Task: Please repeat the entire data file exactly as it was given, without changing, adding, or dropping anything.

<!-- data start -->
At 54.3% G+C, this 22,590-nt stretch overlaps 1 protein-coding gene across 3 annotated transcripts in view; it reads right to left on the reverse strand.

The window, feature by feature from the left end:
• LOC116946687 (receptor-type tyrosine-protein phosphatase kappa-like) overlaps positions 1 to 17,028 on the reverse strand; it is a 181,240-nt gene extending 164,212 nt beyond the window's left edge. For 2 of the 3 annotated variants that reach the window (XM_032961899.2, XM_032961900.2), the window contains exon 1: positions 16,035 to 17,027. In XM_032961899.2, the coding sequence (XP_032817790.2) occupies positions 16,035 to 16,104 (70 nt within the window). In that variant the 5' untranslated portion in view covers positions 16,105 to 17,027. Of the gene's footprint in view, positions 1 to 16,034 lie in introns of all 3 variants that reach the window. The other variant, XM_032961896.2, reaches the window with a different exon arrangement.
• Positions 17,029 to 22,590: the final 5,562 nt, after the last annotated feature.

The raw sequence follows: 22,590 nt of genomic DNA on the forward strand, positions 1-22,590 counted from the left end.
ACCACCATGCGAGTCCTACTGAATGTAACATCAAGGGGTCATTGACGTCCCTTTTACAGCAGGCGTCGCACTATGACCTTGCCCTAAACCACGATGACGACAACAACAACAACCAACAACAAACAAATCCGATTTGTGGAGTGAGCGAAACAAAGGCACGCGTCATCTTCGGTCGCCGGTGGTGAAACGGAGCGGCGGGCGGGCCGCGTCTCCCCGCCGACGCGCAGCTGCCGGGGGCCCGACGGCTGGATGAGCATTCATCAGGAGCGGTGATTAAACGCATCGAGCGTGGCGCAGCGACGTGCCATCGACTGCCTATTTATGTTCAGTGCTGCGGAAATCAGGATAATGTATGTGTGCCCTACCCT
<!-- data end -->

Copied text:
At 54.3% G+C, this 22,590-nt stretch overlaps 1 protein-coding gene across 3 annotated transcripts in view; it reads right to left on the reverse strand.

The window, feature by feature from the left end:
• LOC116946687 (receptor-type tyrosine-protein phosphatase kappa-like) overlaps positions 1 to 17,028 on the reverse strand; it is a 181,240-nt gene extending 164,212 nt beyond the window's left edge. For 2 of the 3 annotated variants that reach the window (XM_032961899.2, XM_032961900.2), the window contains exon 1: positions 16,035 to 17,027. In XM_032961899.2, the coding sequence (XP_032817790.2) occupies positions 16,035 to 16,104 (70 nt within the window). In that variant the 5' untranslated portion in view covers positions 16,105 to 17,027. Of the gene's footprint in view, positions 1 to 16,034 lie in introns of all 3 variants that reach the window. The other variant, XM_032961896.2, reaches the window with a different exon arrangement.
• Positions 17,029 to 22,590: the final 5,562 nt, after the last annotated feature.

The raw sequence follows: 22,590 nt of genomic DNA on the forward strand, positions 1-22,590 counted from the left end.
ACCACCATGCGAGTCCTACTGAATGTAACATCAAGGGGTCATTGACGTCCCTTTTACAGCAGGCGTCGCACTATGACCTTGCCCTAAACCACGATGACGACAACAACAACAACCAACAACAAACAAATCCGATTTGTGGAGTGAGCGAAACAAAGGCACGCGTCATCTTCGGTCGCCGGTGGTGAAACGGAGCGGCGGGCGGGCCGCGTCTCCCCGCCGACGCGCAGCTGCCGGGGGCCCGACGGCTGGATGAGCATTCATCAGGAGCGGTGATTAAACGCATCGAGCGTGGCGCAGCGACGTGCCATCGACTGCCTATTTATGTTCAGTGCTGCGGAAATCAGGATAATGTATGTGTGCCCTACCCT